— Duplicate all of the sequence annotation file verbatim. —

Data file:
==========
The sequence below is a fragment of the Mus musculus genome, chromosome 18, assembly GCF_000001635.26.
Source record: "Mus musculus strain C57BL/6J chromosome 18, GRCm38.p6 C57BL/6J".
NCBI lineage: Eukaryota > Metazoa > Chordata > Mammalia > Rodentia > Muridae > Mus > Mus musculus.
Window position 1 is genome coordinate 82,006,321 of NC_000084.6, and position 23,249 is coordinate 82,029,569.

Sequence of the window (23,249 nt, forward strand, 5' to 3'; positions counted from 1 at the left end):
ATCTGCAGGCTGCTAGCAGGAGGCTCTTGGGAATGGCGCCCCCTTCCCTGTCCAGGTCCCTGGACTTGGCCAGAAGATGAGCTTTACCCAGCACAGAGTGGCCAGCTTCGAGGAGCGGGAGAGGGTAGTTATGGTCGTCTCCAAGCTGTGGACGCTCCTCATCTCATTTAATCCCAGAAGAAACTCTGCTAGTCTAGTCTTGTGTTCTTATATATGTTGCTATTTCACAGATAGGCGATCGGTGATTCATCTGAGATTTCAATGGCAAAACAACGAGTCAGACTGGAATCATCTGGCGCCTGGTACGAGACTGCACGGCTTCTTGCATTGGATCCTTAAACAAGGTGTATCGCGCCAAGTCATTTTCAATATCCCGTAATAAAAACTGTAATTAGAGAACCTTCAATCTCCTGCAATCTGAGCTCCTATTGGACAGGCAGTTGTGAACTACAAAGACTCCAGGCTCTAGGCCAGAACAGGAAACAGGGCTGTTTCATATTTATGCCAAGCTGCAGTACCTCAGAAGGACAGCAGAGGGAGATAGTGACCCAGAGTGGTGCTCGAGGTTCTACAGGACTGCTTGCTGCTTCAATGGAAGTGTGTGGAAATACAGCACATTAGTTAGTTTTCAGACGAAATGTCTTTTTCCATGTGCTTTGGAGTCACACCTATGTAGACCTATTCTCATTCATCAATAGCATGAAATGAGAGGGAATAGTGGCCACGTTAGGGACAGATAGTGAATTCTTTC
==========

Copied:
The sequence below is a fragment of the Mus musculus genome, chromosome 18, assembly GCF_000001635.26.
Source record: "Mus musculus strain C57BL/6J chromosome 18, GRCm38.p6 C57BL/6J".
NCBI lineage: Eukaryota > Metazoa > Chordata > Mammalia > Rodentia > Muridae > Mus > Mus musculus.
Window position 1 is genome coordinate 82,006,321 of NC_000084.6, and position 23,249 is coordinate 82,029,569.

Sequence of the window (23,249 nt, forward strand, 5' to 3'; positions counted from 1 at the left end):
ATCTGCAGGCTGCTAGCAGGAGGCTCTTGGGAATGGCGCCCCCTTCCCTGTCCAGGTCCCTGGACTTGGCCAGAAGATGAGCTTTACCCAGCACAGAGTGGCCAGCTTCGAGGAGCGGGAGAGGGTAGTTATGGTCGTCTCCAAGCTGTGGACGCTCCTCATCTCATTTAATCCCAGAAGAAACTCTGCTAGTCTAGTCTTGTGTTCTTATATATGTTGCTATTTCACAGATAGGCGATCGGTGATTCATCTGAGATTTCAATGGCAAAACAACGAGTCAGACTGGAATCATCTGGCGCCTGGTACGAGACTGCACGGCTTCTTGCATTGGATCCTTAAACAAGGTGTATCGCGCCAAGTCATTTTCAATATCCCGTAATAAAAACTGTAATTAGAGAACCTTCAATCTCCTGCAATCTGAGCTCCTATTGGACAGGCAGTTGTGAACTACAAAGACTCCAGGCTCTAGGCCAGAACAGGAAACAGGGCTGTTTCATATTTATGCCAAGCTGCAGTACCTCAGAAGGACAGCAGAGGGAGATAGTGACCCAGAGTGGTGCTCGAGGTTCTACAGGACTGCTTGCTGCTTCAATGGAAGTGTGTGGAAATACAGCACATTAGTTAGTTTTCAGACGAAATGTCTTTTTCCATGTGCTTTGGAGTCACACCTATGTAGACCTATTCTCATTCATCAATAGCATGAAATGAGAGGGAATAGTGGCCACGTTAGGGACAGATAGTGAATTCTTTC